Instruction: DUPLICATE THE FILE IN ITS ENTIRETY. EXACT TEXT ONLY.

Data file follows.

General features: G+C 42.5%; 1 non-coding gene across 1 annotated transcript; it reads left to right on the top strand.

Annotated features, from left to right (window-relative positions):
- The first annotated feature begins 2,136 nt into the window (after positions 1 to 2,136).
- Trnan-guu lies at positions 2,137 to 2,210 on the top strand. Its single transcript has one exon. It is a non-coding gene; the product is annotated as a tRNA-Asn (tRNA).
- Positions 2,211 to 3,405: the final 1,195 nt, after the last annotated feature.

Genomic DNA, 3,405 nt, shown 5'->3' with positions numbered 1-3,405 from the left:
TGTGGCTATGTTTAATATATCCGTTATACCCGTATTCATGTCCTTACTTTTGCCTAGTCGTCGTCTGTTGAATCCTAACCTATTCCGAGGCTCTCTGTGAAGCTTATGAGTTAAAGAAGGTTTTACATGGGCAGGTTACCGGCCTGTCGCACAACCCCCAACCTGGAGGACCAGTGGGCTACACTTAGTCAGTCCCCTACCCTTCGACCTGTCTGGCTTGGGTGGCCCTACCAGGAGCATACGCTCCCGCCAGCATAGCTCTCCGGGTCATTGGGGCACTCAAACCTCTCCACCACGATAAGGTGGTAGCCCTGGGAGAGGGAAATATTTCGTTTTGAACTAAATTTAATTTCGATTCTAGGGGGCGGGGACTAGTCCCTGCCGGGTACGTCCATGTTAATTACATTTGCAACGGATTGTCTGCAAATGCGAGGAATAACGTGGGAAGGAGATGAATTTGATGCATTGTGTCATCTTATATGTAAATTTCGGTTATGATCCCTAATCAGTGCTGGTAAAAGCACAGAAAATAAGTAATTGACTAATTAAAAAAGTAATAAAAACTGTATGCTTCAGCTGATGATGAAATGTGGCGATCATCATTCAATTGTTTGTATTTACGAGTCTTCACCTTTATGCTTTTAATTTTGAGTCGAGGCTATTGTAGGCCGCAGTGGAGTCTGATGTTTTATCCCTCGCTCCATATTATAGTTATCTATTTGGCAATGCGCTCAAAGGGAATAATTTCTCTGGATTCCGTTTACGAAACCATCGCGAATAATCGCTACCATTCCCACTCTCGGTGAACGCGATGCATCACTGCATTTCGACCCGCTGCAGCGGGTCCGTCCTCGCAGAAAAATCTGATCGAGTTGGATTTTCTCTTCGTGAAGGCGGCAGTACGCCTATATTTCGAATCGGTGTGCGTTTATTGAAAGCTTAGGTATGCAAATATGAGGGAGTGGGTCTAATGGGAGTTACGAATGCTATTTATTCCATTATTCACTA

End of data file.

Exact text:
General features: G+C 42.5%; 1 non-coding gene across 1 annotated transcript; it reads left to right on the top strand.

Annotated features, from left to right (window-relative positions):
- The first annotated feature begins 2,136 nt into the window (after positions 1 to 2,136).
- Trnan-guu lies at positions 2,137 to 2,210 on the top strand. Its single transcript has one exon. It is a non-coding gene; the product is annotated as a tRNA-Asn (tRNA).
- Positions 2,211 to 3,405: the final 1,195 nt, after the last annotated feature.

Genomic DNA, 3,405 nt, shown 5'->3' with positions numbered 1-3,405 from the left:
TGTGGCTATGTTTAATATATCCGTTATACCCGTATTCATGTCCTTACTTTTGCCTAGTCGTCGTCTGTTGAATCCTAACCTATTCCGAGGCTCTCTGTGAAGCTTATGAGTTAAAGAAGGTTTTACATGGGCAGGTTACCGGCCTGTCGCACAACCCCCAACCTGGAGGACCAGTGGGCTACACTTAGTCAGTCCCCTACCCTTCGACCTGTCTGGCTTGGGTGGCCCTACCAGGAGCATACGCTCCCGCCAGCATAGCTCTCCGGGTCATTGGGGCACTCAAACCTCTCCACCACGATAAGGTGGTAGCCCTGGGAGAGGGAAATATTTCGTTTTGAACTAAATTTAATTTCGATTCTAGGGGGCGGGGACTAGTCCCTGCCGGGTACGTCCATGTTAATTACATTTGCAACGGATTGTCTGCAAATGCGAGGAATAACGTGGGAAGGAGATGAATTTGATGCATTGTGTCATCTTATATGTAAATTTCGGTTATGATCCCTAATCAGTGCTGGTAAAAGCACAGAAAATAAGTAATTGACTAATTAAAAAAGTAATAAAAACTGTATGCTTCAGCTGATGATGAAATGTGGCGATCATCATTCAATTGTTTGTATTTACGAGTCTTCACCTTTATGCTTTTAATTTTGAGTCGAGGCTATTGTAGGCCGCAGTGGAGTCTGATGTTTTATCCCTCGCTCCATATTATAGTTATCTATTTGGCAATGCGCTCAAAGGGAATAATTTCTCTGGATTCCGTTTACGAAACCATCGCGAATAATCGCTACCATTCCCACTCTCGGTGAACGCGATGCATCACTGCATTTCGACCCGCTGCAGCGGGTCCGTCCTCGCAGAAAAATCTGATCGAGTTGGATTTTCTCTTCGTGAAGGCGGCAGTACGCCTATATTTCGAATCGGTGTGCGTTTATTGAAAGCTTAGGTATGCAAATATGAGGGAGTGGGTCTAATGGGAGTTACGAATGCTATTTATTCCATTATTCACTA